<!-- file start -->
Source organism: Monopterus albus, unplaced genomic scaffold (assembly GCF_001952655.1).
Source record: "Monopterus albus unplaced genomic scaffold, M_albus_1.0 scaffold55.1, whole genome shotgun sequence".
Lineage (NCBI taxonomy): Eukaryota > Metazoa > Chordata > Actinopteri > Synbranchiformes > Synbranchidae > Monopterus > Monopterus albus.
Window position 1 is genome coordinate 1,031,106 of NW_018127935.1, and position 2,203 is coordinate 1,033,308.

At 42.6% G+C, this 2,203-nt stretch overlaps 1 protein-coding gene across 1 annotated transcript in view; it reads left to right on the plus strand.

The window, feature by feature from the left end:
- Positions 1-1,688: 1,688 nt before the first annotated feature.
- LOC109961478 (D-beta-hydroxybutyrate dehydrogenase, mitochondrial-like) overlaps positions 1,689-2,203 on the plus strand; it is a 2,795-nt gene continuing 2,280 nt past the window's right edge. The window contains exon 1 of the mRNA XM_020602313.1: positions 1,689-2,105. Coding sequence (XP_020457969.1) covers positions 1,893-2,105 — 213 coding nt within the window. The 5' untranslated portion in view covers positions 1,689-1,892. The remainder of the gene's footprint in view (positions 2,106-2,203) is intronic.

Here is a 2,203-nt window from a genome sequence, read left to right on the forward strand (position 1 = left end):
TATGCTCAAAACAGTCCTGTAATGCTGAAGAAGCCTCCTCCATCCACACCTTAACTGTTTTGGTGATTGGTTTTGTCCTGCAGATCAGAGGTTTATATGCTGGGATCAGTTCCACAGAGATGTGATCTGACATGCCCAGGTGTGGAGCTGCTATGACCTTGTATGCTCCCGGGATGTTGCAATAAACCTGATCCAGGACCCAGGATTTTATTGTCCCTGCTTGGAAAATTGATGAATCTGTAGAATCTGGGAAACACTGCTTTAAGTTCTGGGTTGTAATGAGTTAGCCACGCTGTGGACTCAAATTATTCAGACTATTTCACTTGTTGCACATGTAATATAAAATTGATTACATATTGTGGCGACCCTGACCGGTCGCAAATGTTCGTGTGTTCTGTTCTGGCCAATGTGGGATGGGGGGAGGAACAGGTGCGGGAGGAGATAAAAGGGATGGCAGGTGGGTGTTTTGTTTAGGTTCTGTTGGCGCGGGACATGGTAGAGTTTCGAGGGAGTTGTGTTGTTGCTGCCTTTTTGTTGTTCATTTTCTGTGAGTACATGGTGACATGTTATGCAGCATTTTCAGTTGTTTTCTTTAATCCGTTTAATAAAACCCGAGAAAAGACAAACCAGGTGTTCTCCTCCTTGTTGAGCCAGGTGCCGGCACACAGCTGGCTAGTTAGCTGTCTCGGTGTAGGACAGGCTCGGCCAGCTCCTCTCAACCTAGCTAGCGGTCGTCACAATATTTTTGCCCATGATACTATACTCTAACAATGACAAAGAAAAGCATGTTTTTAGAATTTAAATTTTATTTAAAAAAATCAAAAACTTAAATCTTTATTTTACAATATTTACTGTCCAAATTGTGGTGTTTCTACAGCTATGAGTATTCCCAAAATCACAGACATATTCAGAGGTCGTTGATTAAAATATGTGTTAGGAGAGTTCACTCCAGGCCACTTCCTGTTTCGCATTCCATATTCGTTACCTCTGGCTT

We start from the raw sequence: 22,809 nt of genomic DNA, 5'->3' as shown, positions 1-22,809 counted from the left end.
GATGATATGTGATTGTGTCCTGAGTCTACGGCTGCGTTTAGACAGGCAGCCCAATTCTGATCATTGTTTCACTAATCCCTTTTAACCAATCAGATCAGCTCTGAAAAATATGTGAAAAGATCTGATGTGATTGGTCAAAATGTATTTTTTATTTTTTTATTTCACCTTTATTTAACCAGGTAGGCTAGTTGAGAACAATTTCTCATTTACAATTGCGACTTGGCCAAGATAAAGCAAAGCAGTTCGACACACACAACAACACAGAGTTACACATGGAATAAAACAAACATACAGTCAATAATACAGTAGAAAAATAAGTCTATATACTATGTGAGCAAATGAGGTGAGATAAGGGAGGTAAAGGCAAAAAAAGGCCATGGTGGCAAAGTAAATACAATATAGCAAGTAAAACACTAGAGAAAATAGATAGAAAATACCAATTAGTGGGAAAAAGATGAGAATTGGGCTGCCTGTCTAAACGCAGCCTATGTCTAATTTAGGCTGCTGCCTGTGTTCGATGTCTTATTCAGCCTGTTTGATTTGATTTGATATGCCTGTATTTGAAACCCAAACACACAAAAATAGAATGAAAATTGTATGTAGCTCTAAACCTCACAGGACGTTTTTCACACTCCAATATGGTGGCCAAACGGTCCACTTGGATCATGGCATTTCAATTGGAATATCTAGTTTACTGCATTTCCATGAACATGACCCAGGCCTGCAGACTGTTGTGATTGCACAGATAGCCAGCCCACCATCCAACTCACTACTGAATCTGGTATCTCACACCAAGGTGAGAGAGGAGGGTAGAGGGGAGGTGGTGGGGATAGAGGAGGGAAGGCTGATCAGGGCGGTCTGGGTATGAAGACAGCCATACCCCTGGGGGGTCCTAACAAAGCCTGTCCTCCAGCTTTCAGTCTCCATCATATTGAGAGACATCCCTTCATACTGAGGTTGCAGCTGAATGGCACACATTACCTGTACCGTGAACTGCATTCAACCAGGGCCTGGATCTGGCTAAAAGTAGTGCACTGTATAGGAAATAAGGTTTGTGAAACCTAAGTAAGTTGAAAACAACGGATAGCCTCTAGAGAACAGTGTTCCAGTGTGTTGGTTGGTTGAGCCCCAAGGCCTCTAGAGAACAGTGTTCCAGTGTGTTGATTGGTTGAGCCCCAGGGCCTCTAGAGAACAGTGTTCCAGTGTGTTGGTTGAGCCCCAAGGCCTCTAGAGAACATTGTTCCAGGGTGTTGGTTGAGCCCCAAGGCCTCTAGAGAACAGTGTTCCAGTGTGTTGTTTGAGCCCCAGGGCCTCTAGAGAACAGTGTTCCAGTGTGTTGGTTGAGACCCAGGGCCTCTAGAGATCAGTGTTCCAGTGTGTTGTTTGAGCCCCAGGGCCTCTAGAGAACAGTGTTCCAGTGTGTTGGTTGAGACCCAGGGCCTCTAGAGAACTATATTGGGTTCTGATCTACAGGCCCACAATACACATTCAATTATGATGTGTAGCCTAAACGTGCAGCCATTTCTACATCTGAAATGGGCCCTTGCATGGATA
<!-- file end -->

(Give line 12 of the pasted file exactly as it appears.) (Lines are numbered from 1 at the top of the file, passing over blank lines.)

GATGATATGTGATTGTGTCCTGAGTCTACGGCTGCGTTTAGACAGGCAGCCCAATTCTGATCATTGTTTCACTAATCCCTTTTAACCAATCAGATCAGCTCTGAAAAATATGTGAAAAGATCTGATGTGATTGGTCAAAATGTATTTTTTATTTTTTTATTTCACCTTTATTTAACCAGGTAGGCTAGTTGAGAACAATTTCTCATTTACAATTGCGACTTGGCCAAGATAAAGCAAAGCAGTTCGACACACACAACAACACAGAGTTACACATGGAATAAAACAAACATACAGTCAATAATACAGTAGAAAAATAAGTCTATATACTATGTGAGCAAATGAGGTGAGATAAGGGAGGTAAAGGCAAAAAAAGGCCATGGTGGCAAAGTAAATACAATATAGCAAGTAAAACACTAGAGAAAATAGATAGAAAATACCAATTAGTGGGAAAAAGATGAGAATTGGGCTGCCTGTCTAAACGCAGCCTATGTCTAATTTAGGCTGCTGCCTGTGTTCGATGTCTTATTCAGCCTGTTTGATTTGATTTGATATGCCTGTATTTGAAACCCAAACACACAAAAATAGAATGAAAATTGTATGTAGCTCTAAACCTCACAGGACGTTTTTCACACTCCAATATGGTGGCCAAACGGTCCACTTGGATCATGGCATTTCAATTGGAATATCTAGTTTACTGCATTTCCATGAACATGACCCAGGCCTGCAGACTGTTGTGATTGCACAGATAGCCAGCCCACCATCCAACTCACTACTGAATCTGGTATCTCACACCAAGGTGAGAGAGGAGGGTAGAGGGGAGGTGGTGGGGATAGAGGAGGGAAGGCTGATCAGGGCGGTCTGGGTATGAAGACAGCCATACCCCTGGGGGGTCCTAACAAAGCCTGTCCTCCAGCTTTCAGTCTCCATCATATTGAGAGACATCCCTTCATACTGAGGTTGCAGCTGAATGGCACACATTACCTGTACCGTGAACTGCATTCAACCAGGGCCTGGATCTGGCTAAAAGTAGTGCACTGTATAGGAAATAAGGTTTGTGAAACCTAAGTAAGTTGAAAACAACGGATAGCCTCTAGAGAACAGTGTTCCAGTGTGTTGGTTGGTTGAGCCCCAAGGCCTCTAGAGAACAGTGTTCCAGTGTGTTGATTGGTTGAGCCCCAGGGCCTCTAGAGAACAGTGTTCCAGTGTGTTGGTTGAGCCCCAAGGCCTCTAGAGAACATTGTTCCAGGGTGTTGGTTGAGCCCCAAGGCCTCTAGAGAACAGTGTTCCAGTGTGTTGTTTGAGCCCCAGGGCCTCTAGAGAACAGTGTTCCAGTGTGTTGGTTGAGACCCAGGGCCTCTAGAGATCAGTGTTCCAGTGTGTTGTTTGAGCCCCAGGGCCTCTAGAGAACAGTGTTCCAGTGTGTTGGTTGAGACCCAGGGCCTCTAGAGAACTATATTGGGTTCTGATCTACAGGCCCACAATACACATTCAATTATGATGTGTAGCCTAAACGTGCAGCCATTTCTACATCTGAAATGGGCCCTTGCATGGATA